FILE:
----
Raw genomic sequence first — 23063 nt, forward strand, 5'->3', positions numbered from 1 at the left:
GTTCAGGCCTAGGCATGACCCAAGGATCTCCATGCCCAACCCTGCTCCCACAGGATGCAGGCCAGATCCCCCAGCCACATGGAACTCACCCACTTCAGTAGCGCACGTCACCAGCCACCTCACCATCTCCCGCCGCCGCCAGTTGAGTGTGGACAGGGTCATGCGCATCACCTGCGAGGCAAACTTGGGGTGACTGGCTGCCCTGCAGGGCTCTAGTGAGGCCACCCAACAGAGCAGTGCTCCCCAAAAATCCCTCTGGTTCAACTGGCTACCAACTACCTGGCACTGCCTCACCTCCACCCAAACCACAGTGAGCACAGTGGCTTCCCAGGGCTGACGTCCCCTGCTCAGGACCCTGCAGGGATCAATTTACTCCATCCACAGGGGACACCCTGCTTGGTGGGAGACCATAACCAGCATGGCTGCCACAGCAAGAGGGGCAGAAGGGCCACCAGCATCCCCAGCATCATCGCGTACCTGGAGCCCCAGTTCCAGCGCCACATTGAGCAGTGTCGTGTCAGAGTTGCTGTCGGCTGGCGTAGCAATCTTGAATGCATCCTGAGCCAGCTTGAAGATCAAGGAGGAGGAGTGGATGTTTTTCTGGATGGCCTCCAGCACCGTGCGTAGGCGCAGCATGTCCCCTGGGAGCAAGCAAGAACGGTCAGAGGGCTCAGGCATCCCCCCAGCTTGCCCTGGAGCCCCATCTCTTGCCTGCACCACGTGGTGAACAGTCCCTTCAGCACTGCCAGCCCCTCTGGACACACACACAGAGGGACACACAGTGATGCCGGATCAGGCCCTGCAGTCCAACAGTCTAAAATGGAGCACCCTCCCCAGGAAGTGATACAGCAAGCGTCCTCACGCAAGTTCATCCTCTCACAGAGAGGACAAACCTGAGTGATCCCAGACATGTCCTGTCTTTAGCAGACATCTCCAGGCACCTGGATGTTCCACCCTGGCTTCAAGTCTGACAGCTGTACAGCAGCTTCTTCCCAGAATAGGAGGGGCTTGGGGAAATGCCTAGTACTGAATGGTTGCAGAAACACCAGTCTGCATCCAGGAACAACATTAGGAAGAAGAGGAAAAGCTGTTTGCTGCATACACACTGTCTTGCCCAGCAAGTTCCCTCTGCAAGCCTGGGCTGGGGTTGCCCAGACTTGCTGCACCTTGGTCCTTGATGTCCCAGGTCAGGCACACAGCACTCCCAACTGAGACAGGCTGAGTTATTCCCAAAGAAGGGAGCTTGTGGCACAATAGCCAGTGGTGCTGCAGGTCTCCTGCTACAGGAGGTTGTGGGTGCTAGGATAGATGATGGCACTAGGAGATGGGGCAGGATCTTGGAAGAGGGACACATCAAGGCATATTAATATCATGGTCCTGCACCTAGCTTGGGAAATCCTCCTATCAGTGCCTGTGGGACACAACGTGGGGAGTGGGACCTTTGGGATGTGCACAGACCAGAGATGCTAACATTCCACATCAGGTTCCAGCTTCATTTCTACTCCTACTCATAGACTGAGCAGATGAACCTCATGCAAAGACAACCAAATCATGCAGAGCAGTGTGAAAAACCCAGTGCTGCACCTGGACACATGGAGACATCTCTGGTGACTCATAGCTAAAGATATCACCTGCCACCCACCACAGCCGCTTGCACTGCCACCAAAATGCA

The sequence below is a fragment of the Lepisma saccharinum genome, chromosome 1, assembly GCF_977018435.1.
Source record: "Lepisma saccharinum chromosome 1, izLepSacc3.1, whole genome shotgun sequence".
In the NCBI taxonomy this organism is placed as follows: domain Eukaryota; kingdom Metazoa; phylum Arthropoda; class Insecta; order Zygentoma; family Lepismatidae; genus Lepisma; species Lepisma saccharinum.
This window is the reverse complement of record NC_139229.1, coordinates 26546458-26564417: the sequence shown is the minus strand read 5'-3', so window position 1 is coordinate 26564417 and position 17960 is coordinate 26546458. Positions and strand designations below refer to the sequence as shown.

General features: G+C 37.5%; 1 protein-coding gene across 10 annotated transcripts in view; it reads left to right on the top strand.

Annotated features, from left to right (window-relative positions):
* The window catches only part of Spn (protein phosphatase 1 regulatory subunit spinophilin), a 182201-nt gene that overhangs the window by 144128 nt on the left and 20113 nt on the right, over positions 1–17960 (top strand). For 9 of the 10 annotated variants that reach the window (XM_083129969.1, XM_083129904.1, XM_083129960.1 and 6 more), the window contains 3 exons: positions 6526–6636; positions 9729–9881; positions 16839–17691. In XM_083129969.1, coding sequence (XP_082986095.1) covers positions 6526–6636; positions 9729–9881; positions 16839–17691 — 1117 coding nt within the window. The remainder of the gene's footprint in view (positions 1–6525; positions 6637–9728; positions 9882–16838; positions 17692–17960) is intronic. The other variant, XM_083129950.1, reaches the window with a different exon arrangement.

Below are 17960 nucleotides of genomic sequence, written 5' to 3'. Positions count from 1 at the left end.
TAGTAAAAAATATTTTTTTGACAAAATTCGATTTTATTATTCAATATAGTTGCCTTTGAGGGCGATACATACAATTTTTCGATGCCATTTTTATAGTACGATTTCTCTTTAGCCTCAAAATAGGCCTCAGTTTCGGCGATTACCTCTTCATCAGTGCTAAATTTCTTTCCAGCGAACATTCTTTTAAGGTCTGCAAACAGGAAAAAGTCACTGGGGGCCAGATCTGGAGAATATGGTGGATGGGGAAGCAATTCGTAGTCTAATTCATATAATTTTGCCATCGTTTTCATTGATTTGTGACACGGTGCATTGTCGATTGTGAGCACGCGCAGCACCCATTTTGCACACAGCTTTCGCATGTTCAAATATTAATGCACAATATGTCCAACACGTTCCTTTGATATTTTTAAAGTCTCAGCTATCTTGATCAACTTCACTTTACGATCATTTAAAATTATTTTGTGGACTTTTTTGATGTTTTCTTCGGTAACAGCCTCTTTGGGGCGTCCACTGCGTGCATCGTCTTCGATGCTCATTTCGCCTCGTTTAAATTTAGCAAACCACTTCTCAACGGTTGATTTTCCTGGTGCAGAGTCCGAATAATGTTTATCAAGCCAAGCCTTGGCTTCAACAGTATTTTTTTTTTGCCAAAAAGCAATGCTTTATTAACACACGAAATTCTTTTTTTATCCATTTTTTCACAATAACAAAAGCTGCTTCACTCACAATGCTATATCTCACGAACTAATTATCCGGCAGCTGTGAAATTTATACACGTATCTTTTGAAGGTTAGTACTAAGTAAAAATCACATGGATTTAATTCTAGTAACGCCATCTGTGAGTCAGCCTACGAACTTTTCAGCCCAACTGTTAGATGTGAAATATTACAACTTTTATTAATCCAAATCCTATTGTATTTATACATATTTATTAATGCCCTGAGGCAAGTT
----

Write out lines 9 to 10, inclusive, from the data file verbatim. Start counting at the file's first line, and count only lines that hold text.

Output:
* The window catches only part of Spn (protein phosphatase 1 regulatory subunit spinophilin), a 182201-nt gene that overhangs the window by 144128 nt on the left and 20113 nt on the right, over positions 1–17960 (top strand). For 9 of the 10 annotated variants that reach the window (XM_083129969.1, XM_083129904.1, XM_083129960.1 and 6 more), the window contains 3 exons: positions 6526–6636; positions 9729–9881; positions 16839–17691. In XM_083129969.1, coding sequence (XP_082986095.1) covers positions 6526–6636; positions 9729–9881; positions 16839–17691 — 1117 coding nt within the window. The remainder of the gene's footprint in view (positions 1–6525; positions 6637–9728; positions 9882–16838; positions 17692–17960) is intronic. The other variant, XM_083129950.1, reaches the window with a different exon arrangement.

Below are 17960 nucleotides of genomic sequence, written 5' to 3'. Positions count from 1 at the left end.